As schools battle heightened levels of chronic absenteeism, researchers say the way they talk about attendance can affect students’ and families’ efforts to turn around patterns of missed school days.
For one, how parents interpret school attendance policies can affect whether or not they properly report absences that may be considered excused for reasons like illness or bereavement, researchers wrote in a new analysis this week.
Absences improperly categorized as unexcused can lead to harsher consequences, like withheld credits or a restriction on makeup work, which can make it difficult to get students back on track, said the report by researchers from the University of Tennessee, the University of California, Davis, and Attendance Works, a national organization that promotes tracking and addressing poor school attendance.
“If there isn’t this kind of trust built between teachers and parents, parents and the schools, then the kind of messaging that schools develop around attendance may not resonate with parents,” said UC Davis education professor Kevin Gee, who coauthored the report.
Analyzing three years of California attendance data, Gee and his coauthors found Black and Latino students and students labeled as socioeconomically disadvantaged in the state’s data system had a larger percentage of their absences labeled as unexcused compared to their peers in other demographic groups.
That may be in part because of varying levels of familiarity with school policies among parents—and different approaches to communicating those policies, the report said. The researchers drew those conclusions after an analysis of web pages and student handbooks for a random sampling of 40 high schools and middle schools throughout the state.
Here are a few ways researchers said schools’ messages on attendance may miss the mark.
Messages that focus on consequences, not support
Messages to families about attendance policies should focus on support, not just consequences for truancy or persistent absences, the authors wrote.
The analysis of school messages included a comparison of schools with largely socioeconomically disadvantaged students—a term that describes students with a number of household factors, including parents without high school diplomas, participation in free and reduced-price school meal programs, and homelessness.
“We found that the websites and student handbooks of the high-poverty, racially segregated schools communicated more punitive policies than the websites and handbooks of the more affluent schools,” the analysis said. “Similarly, the socioeconomically disadvantaged schools were more likely to publish policies stating that truancy would result in suspension of driver’s licenses, loss of school privileges like extracurricular participation, and Saturday school or in-school detention.”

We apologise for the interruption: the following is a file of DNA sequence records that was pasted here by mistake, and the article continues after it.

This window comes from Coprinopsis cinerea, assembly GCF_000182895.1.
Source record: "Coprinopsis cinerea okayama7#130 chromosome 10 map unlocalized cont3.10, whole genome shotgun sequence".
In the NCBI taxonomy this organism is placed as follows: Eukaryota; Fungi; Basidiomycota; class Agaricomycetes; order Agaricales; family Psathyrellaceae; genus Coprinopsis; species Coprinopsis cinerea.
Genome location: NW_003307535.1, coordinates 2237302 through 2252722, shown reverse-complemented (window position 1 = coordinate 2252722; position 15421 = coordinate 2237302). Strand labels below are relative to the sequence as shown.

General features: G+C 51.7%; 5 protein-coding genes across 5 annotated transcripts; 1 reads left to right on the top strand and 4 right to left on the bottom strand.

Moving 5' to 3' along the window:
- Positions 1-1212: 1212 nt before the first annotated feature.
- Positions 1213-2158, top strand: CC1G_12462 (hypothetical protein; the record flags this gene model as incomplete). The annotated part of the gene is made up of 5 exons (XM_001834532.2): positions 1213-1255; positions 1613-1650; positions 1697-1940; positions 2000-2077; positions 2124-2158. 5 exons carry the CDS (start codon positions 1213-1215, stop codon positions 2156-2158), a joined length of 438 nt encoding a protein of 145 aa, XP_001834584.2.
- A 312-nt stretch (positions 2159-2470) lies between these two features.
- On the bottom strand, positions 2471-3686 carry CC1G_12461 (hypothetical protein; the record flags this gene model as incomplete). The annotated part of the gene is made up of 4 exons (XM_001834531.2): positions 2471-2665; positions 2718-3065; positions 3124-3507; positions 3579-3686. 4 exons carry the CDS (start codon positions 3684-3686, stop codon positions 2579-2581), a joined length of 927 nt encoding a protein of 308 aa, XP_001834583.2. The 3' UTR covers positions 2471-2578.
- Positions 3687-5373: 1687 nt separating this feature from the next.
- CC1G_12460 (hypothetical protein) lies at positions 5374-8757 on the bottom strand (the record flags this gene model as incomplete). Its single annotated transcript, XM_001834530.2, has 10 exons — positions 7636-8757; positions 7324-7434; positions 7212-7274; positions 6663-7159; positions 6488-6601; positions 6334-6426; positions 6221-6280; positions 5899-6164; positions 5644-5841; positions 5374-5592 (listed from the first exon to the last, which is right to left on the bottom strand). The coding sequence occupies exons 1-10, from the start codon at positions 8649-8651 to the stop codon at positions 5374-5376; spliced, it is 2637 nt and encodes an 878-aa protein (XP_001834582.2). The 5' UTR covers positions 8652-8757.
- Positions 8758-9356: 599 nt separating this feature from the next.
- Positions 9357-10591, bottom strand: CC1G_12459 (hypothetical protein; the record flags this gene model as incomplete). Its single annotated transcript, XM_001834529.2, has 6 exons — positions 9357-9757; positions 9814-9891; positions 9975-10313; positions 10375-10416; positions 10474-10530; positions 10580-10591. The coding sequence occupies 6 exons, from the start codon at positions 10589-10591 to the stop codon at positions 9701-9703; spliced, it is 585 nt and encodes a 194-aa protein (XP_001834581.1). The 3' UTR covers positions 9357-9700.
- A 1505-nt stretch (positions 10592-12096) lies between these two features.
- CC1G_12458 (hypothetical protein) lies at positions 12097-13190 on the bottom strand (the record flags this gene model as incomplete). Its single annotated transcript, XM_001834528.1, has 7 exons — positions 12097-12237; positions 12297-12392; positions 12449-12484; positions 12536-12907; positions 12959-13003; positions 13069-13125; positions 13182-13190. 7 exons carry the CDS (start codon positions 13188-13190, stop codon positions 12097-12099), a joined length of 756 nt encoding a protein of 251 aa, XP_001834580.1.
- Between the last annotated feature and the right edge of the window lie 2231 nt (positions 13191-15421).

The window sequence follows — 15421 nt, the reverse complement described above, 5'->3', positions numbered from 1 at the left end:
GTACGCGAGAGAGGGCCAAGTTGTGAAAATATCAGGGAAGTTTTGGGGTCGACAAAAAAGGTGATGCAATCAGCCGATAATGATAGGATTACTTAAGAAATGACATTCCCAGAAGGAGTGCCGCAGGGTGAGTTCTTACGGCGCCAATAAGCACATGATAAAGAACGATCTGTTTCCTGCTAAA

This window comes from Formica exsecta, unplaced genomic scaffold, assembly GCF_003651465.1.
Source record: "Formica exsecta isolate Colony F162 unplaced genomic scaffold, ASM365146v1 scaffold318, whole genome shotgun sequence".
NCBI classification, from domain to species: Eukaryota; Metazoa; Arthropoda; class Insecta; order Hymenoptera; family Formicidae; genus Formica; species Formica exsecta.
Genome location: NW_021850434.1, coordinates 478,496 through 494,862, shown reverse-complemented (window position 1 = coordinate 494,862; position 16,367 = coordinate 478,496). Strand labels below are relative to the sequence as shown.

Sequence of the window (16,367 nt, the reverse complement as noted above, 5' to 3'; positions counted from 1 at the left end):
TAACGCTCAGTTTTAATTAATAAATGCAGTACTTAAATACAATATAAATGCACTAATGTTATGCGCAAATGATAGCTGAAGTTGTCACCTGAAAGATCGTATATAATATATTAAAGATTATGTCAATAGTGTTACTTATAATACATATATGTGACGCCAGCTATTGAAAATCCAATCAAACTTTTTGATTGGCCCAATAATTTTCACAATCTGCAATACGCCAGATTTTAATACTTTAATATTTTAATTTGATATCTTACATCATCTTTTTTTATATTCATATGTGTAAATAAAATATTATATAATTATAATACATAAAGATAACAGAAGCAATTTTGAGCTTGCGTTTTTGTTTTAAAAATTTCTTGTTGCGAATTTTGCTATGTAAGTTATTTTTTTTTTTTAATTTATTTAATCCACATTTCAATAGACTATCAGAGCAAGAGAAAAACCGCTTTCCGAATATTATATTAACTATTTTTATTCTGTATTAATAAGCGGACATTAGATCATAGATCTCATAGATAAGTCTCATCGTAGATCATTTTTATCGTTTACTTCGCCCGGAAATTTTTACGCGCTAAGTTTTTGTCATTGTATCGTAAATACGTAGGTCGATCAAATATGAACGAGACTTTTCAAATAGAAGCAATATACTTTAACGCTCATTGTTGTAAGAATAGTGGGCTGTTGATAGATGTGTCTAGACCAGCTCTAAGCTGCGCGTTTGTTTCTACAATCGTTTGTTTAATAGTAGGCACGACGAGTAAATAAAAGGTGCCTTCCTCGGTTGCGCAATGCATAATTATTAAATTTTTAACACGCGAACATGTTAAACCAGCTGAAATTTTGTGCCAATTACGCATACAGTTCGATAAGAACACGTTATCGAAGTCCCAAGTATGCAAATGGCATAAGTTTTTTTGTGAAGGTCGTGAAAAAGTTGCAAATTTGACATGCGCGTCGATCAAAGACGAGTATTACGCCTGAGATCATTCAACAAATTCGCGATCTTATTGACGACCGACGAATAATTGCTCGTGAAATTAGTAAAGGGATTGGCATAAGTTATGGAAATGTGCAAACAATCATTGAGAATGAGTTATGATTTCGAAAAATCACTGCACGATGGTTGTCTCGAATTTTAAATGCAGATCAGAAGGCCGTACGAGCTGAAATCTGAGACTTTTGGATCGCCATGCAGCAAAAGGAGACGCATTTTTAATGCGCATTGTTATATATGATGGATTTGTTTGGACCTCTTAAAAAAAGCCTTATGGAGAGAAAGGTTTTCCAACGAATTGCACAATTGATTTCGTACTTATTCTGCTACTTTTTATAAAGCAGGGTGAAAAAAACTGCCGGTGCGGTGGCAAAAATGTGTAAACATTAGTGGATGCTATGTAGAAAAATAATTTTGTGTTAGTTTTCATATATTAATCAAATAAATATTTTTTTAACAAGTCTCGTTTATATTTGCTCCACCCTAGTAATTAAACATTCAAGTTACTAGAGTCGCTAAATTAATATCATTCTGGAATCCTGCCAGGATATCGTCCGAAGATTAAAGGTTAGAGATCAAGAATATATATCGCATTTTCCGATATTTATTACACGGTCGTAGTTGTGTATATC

While some schools with high enrollments of students from low-income families posted outdated references to state law and jargon-heavy policies about punishment for truancy, wealthier schools took a more supportive approach, the analysis found. In one example, a school’s attendance page included a photo of a smiling concierge waiting to serve a customer.
Policies that are unclear or inaccessible to parents
Some students have higher percentages of their absences labeled unexcused because their parents have less experience interacting with school policies and practices, the authors said.
But schools don’t always do a good job of helping families navigate the system, the analysis found. In some cases, policies on attendance weren’t available at all on school or district web pages or in student handbooks. In others, it focused mostly on state law and not practical steps for parents to report and address missed school days.
Attendance Works advocates for materials that are available in multiple languages, if necessary, and available in multiple forms, including online, in materials sent home to parents, and in regular campaigns to encourage school attendance.
A focus on perfect attendance, rather than building better habits
Gone are the days of gold stars for perfect attendance.
If a student is motivated by attendance awards, one sick day or unavoidable absence can take them out of the running and weaken the incentive, Hedy Chang, executive director of Attendance Works, told Education Week in December.
“When kids and families face real barriers and we don’t offer supports, then you’re just further having kids feel like, ‘Oh, I’m facing a struggle and I can never be part of a school community,’ and creating greater disconnection,” Chang said. “Perfect attendance awards can be counterproductive and discouraging for these students. It’s the relationships that matter.”